'Two items or less on my left, three items or more on my right,' yelled the jolly woman at the front of the cordoned-off area as she ushered customers along the ropes. Their green Marks & Spencer bags crumpled and stuffed in their armpits, they waited patiently in the long queues to return the presents they had been forced to grin at appreciatively a few days before.

Downstairs at the purveyors of knickers and prawn sandwiches to the nation, at London's Marble Arch, shoppers were barging past each other, tugging jumpers off their hangers and leafing through containers of stretch-satin cropped tops in search of the ultimate bargain. Meanwhile, upstairs, they were quietly filing along the gangways. Queuing as in a bank, they waited their turn at each cubicle to return the oversized nightdresses and painfully small skirts they had unwrapped on Christmas Day.

'I just wouldn't wear this,' said Mrs Fay, from Bournemouth, as she held up a dark brown slip her mother had given her. 'It's not my colour and anyway I much prefer this.' She smiled as she flicked the elastic on a raunchier black number that would just cover her buttocks. Her husband was also smiling.

Mrs Williams, from Northampton, was returning two sweatshirts her mother had given her husband. 'They are totally unsuitable and he's got loads already,' she muttered, as she rattled around in her green plastic bags for her receipts. She was not exchanging the sweatshirts but collecting some vouchers. 'Then I'm going to check out the sale and have a wander.' She said nothing about replacing her husband's presents.

Most customers were returning things they had wanted but for which their loved ones had either over-estimated or under-estimated the size. 'My husband was obviously wildly optimistic,' said Mrs Boxer, from Hertfordshire. 'The bra was absolutely huge and the body far too small. I don't know who he thinks he's married to.' She was exchanging for the correct sizes. Hidden under a thick winter coat, Mrs Garnett, also from Hertfordshire, obviously appears thinner than she is, because all her presents were too small, including the stockings and the inevitable nightdress. Sabrina, from Italy, had the same problem. She stood in the queue next to her tanned boyfriend, who was laden down with the returns, and complained that this year no one had got it right. 'Jackets, trousers and jumpers - they are all too small,' she puffed, as she kicked one of the bags on a space further. 'It's a nightmare, I hate queuing, why didn't they get it right in the first place?'

Louise Murray, 17, from Middlesex, has an identity problem. She was returning all her presents. 'People buy me frills and I'm just not a frills person,' she said as she arrived at the back of the queue, with armloads of green plastic bags. Smoothing her hair back in her Alice band, she muttered: 'They're all in the wrong size anyway, so I'm changing everything.' Just behind her was Terry Jackson, from Sidcup, dressed in a turquoise shellsuit. He was returning a couple of jumpers and a tracksuit. 'We've already got them goods indoors, haven't we?' he said with a big grin.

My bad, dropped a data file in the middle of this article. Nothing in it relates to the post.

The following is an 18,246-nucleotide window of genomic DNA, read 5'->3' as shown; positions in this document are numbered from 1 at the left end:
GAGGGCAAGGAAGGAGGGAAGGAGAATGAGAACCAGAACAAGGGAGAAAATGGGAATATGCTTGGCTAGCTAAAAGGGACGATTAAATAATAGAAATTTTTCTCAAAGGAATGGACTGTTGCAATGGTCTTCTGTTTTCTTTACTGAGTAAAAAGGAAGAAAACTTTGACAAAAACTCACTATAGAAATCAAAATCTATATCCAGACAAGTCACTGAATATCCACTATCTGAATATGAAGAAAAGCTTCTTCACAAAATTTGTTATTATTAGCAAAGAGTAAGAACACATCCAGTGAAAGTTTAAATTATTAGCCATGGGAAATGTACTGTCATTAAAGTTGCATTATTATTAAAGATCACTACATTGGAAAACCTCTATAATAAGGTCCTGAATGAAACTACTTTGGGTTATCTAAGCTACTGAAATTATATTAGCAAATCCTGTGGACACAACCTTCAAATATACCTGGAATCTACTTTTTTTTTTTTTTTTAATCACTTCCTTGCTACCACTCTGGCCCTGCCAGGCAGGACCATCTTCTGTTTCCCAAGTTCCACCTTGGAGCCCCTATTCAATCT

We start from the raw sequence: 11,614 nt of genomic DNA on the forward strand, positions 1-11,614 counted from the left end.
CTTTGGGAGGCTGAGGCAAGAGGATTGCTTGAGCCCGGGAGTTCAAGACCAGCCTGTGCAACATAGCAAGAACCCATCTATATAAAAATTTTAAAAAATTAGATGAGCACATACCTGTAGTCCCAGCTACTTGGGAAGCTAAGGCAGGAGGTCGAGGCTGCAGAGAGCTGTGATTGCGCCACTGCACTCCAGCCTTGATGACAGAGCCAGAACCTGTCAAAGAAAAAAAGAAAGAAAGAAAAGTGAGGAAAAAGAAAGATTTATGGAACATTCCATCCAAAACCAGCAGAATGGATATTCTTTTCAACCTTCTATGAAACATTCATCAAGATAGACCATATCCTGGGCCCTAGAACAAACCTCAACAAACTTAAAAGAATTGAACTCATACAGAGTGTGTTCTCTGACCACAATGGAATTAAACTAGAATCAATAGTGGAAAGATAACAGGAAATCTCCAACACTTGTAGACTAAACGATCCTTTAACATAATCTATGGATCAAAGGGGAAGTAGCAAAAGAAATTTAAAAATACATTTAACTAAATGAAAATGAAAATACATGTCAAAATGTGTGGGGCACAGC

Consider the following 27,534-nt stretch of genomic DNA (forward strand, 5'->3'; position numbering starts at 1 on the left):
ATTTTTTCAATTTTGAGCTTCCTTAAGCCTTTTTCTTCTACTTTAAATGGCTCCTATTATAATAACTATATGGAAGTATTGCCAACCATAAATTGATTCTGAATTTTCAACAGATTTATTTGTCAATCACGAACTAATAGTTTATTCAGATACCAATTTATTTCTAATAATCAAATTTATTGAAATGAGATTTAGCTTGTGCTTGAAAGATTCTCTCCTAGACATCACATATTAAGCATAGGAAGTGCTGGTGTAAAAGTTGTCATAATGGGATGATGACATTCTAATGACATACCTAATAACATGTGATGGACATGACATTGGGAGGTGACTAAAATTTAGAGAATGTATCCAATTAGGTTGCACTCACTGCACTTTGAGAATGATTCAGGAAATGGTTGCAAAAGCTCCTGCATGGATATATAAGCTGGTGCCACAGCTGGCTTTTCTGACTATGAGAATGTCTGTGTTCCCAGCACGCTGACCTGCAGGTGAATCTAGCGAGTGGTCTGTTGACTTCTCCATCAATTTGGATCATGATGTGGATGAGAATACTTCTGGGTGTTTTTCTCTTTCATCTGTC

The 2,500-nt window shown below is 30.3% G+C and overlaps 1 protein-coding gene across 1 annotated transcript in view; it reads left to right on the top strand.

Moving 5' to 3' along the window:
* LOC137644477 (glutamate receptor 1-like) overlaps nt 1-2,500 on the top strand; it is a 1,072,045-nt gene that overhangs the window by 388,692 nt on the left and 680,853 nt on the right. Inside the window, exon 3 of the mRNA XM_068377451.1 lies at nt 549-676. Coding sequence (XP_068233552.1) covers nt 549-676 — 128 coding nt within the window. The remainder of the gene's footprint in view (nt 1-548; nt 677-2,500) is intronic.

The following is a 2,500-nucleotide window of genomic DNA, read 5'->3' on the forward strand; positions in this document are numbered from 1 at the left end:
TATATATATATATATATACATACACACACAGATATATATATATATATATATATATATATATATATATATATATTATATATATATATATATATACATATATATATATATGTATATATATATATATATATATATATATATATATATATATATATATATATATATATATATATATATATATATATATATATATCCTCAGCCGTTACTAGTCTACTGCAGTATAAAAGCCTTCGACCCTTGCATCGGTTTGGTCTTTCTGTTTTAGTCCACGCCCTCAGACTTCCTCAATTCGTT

Some were cagier about their reasons for being in the queue. 'I can't tell you my name,' whispered a woman in a huge headscarf, returning a diary. 'My husband's mother gave it him and she would be livid to find out we were returning it. It's just not something he would want or use.' Mrs Kermar, from London, had an armpit full of soup plates and a fistful of receipts. 'I have no idea which is which,' she said as she held up the queue behind. 'I have so many things to return that I keep losing the receipts.'

There were, however, plenty who had only themselves to blame for spending up to half an hour in this queue. Richard Boardman, from Leeds, had made a mistake while sale shopping yesterday and was back trying to rectify it. Armed with carrier bags full of trousers, shirts, skirts, cardigans, knickers and jumpers, he admitted: 'I got overexcited. There were bargains everywhere and I just couldn't help myself. I bought them all at once and it wasn't until I got home that I realised that half of them didn't fit.' He was going back to get some more vouchers, then start all over again.

Throughout the morning the queue continued to grow, and the woman directing it continued to be jolly. With her loud, enthusiastic voice, Beryl Romaine had been hired to keep everyone in order. Ushering the shoppers to the left or right, she will be on duty for a week, helping all those who did not get quite what they wanted for Christmas.

'I lost my voice yesterday, and that's hard because I'm a gospel singer,' she laughed. 'There were thousands of them and there will be thousands more today. It's just warming up. Yesterday they were backed up to the lingerie department.' But Beryl seemed to be bearing up well. 'I don't mind that much,' she smiled. 'I'm off to Florida next week.'